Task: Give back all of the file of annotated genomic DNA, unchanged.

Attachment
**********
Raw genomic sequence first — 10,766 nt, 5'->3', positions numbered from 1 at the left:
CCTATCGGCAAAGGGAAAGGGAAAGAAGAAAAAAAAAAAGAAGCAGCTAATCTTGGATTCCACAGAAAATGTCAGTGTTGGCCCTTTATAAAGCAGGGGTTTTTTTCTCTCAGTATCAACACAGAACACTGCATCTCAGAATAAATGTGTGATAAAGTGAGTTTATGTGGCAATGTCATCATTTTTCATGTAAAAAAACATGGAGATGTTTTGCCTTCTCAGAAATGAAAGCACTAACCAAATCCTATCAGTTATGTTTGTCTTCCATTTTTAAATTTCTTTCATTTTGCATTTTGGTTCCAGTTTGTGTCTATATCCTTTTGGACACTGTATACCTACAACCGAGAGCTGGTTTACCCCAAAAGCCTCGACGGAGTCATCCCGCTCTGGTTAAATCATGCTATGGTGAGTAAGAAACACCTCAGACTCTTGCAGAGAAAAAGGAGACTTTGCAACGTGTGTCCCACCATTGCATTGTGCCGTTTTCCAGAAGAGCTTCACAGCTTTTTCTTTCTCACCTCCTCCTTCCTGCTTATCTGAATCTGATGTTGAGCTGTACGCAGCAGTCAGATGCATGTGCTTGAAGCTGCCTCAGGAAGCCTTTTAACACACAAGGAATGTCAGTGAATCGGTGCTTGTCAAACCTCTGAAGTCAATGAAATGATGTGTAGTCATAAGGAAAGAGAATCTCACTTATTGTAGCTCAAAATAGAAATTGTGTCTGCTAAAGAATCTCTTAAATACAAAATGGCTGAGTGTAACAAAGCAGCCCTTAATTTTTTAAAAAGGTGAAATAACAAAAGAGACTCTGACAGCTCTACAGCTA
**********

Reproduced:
Raw genomic sequence first — 10,766 nt, 5'->3', positions numbered from 1 at the left:
CCTATCGGCAAAGGGAAAGGGAAAGAAGAAAAAAAAAAAGAAGCAGCTAATCTTGGATTCCACAGAAAATGTCAGTGTTGGCCCTTTATAAAGCAGGGGTTTTTTTCTCTCAGTATCAACACAGAACACTGCATCTCAGAATAAATGTGTGATAAAGTGAGTTTATGTGGCAATGTCATCATTTTTCATGTAAAAAAACATGGAGATGTTTTGCCTTCTCAGAAATGAAAGCACTAACCAAATCCTATCAGTTATGTTTGTCTTCCATTTTTAAATTTCTTTCATTTTGCATTTTGGTTCCAGTTTGTGTCTATATCCTTTTGGACACTGTATACCTACAACCGAGAGCTGGTTTACCCCAAAAGCCTCGACGGAGTCATCCCGCTCTGGTTAAATCATGCTATGGTGAGTAAGAAACACCTCAGACTCTTGCAGAGAAAAAGGAGACTTTGCAACGTGTGTCCCACCATTGCATTGTGCCGTTTTCCAGAAGAGCTTCACAGCTTTTTCTTTCTCACCTCCTCCTTCCTGCTTATCTGAATCTGATGTTGAGCTGTACGCAGCAGTCAGATGCATGTGCTTGAAGCTGCCTCAGGAAGCCTTTTAACACACAAGGAATGTCAGTGAATCGGTGCTTGTCAAACCTCTGAAGTCAATGAAATGATGTGTAGTCATAAGGAAAGAGAATCTCACTTATTGTAGCTCAAAATAGAAATTGTGTCTGCTAAAGAATCTCTTAAATACAAAATGGCTGAGTGTAACAAAGCAGCCCTTAATTTTTTAAAAAGGTGAAATAACAAAAGAGACTCTGACAGCTCTACAGCTA